May 14

What was advertised in a colonial newspaper 250 years ago this week?

May 14 - 5:12:1766 New-York Gazette
New-York Gazette (May 12, 1766).

“The whole are made from Patterns of the newest Fashion.”

Last week I argued that when Stephen Hardy introduced himself as “TAYLOR from LONDON” that he suggested to potential customers that they could depend on him to outfit them in the latest fashions from the cosmopolitan center of the British Empire. Joseph Beck, “STAYMAKER, from LONDON,” deployed the same strategy, though he did so much more explicitly. Rather than expect readers to make the connection on their own, he stated that the stays (eighteenth-century undergarments similar to corsets) he made were of a fashion “now preferred by Ladies of the first Distinction in London.”

An ocean separated Beck and other New Yorkers from London, but the staymaker assured potential customers that all of his wares were “made from Patterns of the newest Fashion.” This was possible because he remained in contact with others who pursued his occupation in the empire’s largest city: the patterns were “constantly sent him by some of the most eminent Staymakers in London.” Beck had connections. Those connections gave him access to the latest fashions and, in turn, gave cachet to the stays he made and sold.

After establishing that his stays were quite fashionable, Beck made an interesting pivot. He combined a “Buy American” appeal with his promises of London cosmopolitanism. Not only did he sell his stays at a lower price than those imported from England, since they were “made in this City, and the Stuff mostly of the Product of America, it’s hoped the Ladies will give the Preference on that Account.”

American colonists did not smoothly break away from Britain, politically, economically, or culturally. Beck’s advertisement transmitted competing messages about the economic independence of the colonies while shoring up British identity and fashion.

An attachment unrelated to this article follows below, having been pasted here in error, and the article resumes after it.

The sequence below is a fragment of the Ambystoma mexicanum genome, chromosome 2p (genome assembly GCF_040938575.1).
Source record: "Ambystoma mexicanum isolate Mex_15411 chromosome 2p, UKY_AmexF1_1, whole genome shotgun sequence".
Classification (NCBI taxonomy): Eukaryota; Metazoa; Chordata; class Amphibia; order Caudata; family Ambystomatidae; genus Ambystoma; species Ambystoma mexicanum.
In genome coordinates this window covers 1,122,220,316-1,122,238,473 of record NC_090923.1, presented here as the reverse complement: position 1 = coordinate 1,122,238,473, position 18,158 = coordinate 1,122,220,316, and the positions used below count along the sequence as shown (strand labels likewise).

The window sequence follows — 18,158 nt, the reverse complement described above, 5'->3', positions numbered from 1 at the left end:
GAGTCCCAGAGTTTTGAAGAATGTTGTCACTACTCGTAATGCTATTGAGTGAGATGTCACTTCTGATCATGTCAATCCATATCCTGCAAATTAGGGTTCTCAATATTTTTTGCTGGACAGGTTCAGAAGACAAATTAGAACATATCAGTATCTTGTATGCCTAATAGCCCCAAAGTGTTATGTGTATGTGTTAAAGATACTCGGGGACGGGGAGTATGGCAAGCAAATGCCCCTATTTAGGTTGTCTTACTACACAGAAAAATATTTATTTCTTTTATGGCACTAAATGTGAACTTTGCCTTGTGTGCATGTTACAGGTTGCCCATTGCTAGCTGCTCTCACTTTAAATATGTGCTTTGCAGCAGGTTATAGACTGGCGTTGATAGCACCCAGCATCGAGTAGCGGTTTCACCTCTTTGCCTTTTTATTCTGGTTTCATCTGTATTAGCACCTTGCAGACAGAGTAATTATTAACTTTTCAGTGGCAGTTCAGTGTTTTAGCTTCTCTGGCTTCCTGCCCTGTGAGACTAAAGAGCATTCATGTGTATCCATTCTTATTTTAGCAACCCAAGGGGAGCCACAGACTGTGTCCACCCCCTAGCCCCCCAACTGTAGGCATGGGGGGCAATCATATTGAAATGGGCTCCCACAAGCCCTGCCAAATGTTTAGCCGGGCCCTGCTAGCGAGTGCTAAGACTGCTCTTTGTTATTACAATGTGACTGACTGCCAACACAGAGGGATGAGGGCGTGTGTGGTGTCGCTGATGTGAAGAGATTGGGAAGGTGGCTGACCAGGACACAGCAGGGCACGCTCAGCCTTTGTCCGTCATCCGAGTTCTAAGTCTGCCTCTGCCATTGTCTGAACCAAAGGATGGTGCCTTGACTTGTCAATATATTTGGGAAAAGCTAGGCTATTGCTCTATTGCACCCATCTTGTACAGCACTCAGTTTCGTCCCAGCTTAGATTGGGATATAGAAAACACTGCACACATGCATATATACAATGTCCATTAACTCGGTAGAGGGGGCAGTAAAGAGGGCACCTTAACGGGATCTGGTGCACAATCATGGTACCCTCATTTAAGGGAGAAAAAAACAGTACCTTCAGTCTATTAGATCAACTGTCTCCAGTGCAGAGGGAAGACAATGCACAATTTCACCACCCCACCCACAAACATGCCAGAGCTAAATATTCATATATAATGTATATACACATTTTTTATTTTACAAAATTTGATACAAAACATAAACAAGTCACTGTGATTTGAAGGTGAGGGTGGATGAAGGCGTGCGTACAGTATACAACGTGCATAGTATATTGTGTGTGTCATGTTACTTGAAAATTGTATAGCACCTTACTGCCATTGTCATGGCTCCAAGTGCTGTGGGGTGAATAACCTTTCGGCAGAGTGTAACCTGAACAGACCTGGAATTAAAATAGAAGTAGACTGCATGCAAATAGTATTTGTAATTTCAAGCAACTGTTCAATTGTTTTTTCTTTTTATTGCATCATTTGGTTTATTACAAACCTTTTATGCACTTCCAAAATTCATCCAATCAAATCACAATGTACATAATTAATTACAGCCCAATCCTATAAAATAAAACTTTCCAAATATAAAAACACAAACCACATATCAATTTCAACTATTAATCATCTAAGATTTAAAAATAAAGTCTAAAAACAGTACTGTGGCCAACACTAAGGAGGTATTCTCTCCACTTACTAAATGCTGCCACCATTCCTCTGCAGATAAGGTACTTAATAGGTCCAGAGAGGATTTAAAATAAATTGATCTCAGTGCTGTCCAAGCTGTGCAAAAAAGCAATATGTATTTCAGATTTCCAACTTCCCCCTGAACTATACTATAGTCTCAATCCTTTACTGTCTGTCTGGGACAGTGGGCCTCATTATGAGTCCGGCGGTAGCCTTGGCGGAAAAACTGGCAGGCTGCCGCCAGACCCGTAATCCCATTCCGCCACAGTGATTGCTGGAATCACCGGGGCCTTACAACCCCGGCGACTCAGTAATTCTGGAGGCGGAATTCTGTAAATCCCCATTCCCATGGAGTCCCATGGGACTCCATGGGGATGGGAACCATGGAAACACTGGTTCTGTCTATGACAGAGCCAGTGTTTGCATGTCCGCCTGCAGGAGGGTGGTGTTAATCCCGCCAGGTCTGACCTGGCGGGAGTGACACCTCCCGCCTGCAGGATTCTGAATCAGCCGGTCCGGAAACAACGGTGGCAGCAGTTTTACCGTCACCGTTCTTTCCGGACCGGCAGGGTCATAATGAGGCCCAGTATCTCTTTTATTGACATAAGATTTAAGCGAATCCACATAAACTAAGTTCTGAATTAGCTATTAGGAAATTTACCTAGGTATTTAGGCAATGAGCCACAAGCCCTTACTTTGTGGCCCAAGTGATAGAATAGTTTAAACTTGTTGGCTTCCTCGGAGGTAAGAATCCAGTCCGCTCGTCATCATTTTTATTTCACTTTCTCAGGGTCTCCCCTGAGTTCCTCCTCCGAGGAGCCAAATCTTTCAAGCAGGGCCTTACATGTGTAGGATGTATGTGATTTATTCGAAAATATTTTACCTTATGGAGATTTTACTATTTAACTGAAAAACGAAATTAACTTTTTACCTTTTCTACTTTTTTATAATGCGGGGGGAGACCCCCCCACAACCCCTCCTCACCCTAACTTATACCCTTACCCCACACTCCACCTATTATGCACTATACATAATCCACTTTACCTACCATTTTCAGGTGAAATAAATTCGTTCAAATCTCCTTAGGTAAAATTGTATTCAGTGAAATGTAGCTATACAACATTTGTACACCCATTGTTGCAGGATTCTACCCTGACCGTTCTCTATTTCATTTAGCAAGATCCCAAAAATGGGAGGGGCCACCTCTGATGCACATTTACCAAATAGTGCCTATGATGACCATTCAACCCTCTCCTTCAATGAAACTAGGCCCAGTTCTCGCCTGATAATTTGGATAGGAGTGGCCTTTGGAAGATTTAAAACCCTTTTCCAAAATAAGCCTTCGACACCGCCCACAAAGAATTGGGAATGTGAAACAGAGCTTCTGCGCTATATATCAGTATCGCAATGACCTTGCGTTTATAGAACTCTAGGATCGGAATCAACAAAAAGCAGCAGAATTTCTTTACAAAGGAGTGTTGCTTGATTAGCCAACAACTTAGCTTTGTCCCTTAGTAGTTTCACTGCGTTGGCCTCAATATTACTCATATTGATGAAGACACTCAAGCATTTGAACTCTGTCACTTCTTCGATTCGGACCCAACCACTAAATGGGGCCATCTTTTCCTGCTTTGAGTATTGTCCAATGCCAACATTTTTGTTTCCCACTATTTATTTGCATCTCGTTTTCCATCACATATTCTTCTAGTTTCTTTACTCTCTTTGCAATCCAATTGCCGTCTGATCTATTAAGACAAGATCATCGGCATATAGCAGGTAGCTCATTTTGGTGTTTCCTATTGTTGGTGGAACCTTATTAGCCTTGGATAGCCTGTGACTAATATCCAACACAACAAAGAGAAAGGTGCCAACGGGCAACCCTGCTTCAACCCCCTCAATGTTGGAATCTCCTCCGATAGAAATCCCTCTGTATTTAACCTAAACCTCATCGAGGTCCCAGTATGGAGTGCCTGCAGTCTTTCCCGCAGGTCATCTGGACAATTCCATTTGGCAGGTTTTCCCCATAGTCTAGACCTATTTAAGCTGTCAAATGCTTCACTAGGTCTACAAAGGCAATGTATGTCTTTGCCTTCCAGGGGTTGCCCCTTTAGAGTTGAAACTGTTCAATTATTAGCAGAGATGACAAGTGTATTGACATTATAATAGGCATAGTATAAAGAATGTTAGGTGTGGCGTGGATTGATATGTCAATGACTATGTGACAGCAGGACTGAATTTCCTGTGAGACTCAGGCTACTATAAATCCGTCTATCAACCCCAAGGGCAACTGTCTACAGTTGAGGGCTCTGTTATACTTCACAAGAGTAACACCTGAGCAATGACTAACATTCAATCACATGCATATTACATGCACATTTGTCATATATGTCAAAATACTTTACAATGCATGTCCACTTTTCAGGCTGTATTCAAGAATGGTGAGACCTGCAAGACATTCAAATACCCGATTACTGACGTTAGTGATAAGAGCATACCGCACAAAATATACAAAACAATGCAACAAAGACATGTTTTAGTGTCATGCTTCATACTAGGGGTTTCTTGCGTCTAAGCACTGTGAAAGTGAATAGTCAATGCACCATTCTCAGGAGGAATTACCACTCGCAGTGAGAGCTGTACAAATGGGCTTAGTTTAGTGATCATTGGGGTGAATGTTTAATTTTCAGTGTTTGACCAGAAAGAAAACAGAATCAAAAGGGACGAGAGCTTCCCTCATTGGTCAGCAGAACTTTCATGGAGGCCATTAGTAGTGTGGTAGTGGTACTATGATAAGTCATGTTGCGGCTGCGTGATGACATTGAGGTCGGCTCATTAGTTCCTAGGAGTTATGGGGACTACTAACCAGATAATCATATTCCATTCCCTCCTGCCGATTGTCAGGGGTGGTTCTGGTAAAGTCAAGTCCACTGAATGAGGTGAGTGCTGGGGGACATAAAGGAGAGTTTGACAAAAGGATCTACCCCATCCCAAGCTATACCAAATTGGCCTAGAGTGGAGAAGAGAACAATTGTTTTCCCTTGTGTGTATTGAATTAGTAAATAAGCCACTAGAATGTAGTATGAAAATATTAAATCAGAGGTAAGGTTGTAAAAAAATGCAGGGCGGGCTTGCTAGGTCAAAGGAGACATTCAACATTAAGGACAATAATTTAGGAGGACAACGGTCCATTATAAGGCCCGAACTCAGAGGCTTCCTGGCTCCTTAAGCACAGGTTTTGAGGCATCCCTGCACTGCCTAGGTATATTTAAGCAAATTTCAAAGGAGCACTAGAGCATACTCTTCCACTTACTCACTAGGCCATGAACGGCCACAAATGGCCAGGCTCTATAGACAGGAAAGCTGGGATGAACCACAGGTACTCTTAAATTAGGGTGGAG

May 9

What was advertised in a colonial newspaper 250 years ago today?

May 9 - 5:9:1766 New-Hampshire Gazette
New-Hampshire Gazette (May 9, 1766).

Stephen Hardy, TAYLOR from LONDON.”

Stephen Hardy did not indicate how long he had lived and worked in Portsmouth, New Hampshire, but his advertisement made it clear that he had migrated from London.

In yesterday’s advertisement blacksmith Daniel Offley played on the fact that he had lived in Philadelphia and practiced his trade there for many years. His familiarity with, as well as service to, the community, Offley stated, justified potential customers choosing him over his competitors.

In contrast, it likely worked in Stephen Hardy’s favor if he had only recently crossed the Atlantic to take up residence in New Hampshire. Portsmouth was a small city in 1766 – barely a village compared to the booming population of London. Colonists in Portsmouth and throughout the colonies felt anxious that they lived in tiny backwater outposts of the empire.

By underscoring that he was from London (and presumably trained there in the tailoring trade), Hardy linked himself, his business, and the “Gentlemen’s Cloaths of all Sorts, Ladies Riding Habbits, &c.” he made and sold with the cosmopolitanism of the empire’s metropolitan center of fashion and culture.

In the decades before the Revolution, several English travelers registered their shock – and sometimes annoyance – that colonists dressed in the latest London fashions. Engaging a “TAYLOR from LONDON” would have helped colonial consumers assert their identity as Britons and as genteel participants cognizant of the latest trends in the heart of the capital and cultural center of the empire.